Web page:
By Ben Geman - 05/02/10 04:35 PM EDT
“If this doesn’t make the case that we have got to go to clean energy . . . I don’t know what does,” he said.
The Obama administration in late March called on Congress to pare back drilling restrictions in the eastern Gulf of Mexico, which unlike other coastal regions remains largely under a drilling moratorium.
The plan calls for keeping a 125-mile no-drilling buffer off Florida’s Gulf shores. The administration is also planning to open new areas off the Atlantic Coast and in Arctic waters.
Obama administration officials have acknowledged that the spill could influence the scope of future leasing, noting in recent days that they are at the beginning of a long process of analyzing what tracts should be leased in future years. The bulk of their plans address the 2012-2017 period.
Crist’s GOP opponent, former state House Speaker Marco RubioMarco RubioTrump at immigration crossroads Poll: Majority of GOP voters wish they chose another presidential nominee The Trail 2016: Trump the Politician MORE, said on Sunday that the spill is “shaping up to be an ecological disaster, but also an economic one.” Rubio, speaking on “Fox News Sunday,” focused his remarks on the need to contain the spill but avoided comment on whether new drilling should be put on hold.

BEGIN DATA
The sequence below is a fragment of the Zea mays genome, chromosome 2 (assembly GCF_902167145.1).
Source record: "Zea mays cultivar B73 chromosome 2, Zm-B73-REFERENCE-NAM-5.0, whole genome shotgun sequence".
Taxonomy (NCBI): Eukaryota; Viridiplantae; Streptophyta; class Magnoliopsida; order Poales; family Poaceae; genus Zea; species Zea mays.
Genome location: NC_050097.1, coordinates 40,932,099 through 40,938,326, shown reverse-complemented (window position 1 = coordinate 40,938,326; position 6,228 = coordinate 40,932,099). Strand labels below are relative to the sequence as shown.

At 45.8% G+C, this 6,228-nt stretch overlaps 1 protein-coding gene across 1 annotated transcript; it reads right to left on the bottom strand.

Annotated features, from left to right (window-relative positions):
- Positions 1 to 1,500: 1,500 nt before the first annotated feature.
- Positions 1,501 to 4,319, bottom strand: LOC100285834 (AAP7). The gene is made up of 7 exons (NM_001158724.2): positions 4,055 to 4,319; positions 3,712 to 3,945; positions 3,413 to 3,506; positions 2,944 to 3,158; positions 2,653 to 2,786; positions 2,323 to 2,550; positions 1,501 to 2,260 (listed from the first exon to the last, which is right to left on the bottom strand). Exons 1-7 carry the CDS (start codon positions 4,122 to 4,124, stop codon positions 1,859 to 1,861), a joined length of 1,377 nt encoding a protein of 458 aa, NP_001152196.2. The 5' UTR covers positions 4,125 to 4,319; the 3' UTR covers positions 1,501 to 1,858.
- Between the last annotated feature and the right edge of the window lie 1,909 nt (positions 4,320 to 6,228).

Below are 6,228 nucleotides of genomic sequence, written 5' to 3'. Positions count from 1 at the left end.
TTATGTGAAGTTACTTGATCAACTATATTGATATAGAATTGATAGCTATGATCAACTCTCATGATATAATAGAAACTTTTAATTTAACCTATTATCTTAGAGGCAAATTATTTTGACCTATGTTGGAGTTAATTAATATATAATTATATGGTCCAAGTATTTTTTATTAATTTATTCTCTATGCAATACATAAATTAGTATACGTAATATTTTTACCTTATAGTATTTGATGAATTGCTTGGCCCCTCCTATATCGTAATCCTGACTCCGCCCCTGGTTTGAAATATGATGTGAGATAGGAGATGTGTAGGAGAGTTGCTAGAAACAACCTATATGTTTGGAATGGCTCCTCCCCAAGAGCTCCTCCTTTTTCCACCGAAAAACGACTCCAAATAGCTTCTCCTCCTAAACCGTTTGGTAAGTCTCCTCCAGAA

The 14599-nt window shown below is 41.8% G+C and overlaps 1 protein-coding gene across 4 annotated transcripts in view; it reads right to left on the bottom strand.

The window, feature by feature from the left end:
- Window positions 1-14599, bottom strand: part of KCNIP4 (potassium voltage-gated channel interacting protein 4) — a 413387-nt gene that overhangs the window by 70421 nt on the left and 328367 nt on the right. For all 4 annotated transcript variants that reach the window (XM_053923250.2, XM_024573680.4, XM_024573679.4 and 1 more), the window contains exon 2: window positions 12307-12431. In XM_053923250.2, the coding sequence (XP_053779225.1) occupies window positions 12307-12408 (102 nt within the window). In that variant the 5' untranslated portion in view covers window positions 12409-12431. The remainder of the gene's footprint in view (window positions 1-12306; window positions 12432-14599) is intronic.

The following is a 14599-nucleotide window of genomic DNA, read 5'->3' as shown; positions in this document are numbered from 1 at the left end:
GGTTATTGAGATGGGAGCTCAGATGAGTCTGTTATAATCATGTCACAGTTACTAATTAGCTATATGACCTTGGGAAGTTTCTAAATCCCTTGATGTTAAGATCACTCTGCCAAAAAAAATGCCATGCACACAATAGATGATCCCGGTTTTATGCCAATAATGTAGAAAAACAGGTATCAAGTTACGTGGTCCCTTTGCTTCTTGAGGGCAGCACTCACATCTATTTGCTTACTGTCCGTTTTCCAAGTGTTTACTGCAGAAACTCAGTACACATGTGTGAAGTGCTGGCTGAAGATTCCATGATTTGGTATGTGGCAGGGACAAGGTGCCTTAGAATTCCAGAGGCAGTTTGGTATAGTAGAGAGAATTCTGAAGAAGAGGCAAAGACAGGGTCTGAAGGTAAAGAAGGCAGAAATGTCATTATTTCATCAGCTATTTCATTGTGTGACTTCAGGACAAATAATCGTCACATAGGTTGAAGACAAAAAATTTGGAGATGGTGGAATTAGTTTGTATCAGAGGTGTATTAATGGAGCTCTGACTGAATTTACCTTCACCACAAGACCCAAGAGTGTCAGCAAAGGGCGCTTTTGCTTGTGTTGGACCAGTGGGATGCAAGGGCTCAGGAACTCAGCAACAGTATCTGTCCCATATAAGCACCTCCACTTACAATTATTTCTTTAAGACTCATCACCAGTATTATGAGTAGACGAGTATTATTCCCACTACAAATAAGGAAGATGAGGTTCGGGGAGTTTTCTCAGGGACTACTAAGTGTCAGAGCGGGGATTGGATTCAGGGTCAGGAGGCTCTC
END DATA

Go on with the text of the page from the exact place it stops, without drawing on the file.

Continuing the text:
“Well, quite frankly, I don't think there is any imminent plans to drill offshore anyway. And so that is a moot point,” Rubio said.
“Order number one is to get this under control. And step number two is to figure out why this happened so that it will never, ever happen again,” he added.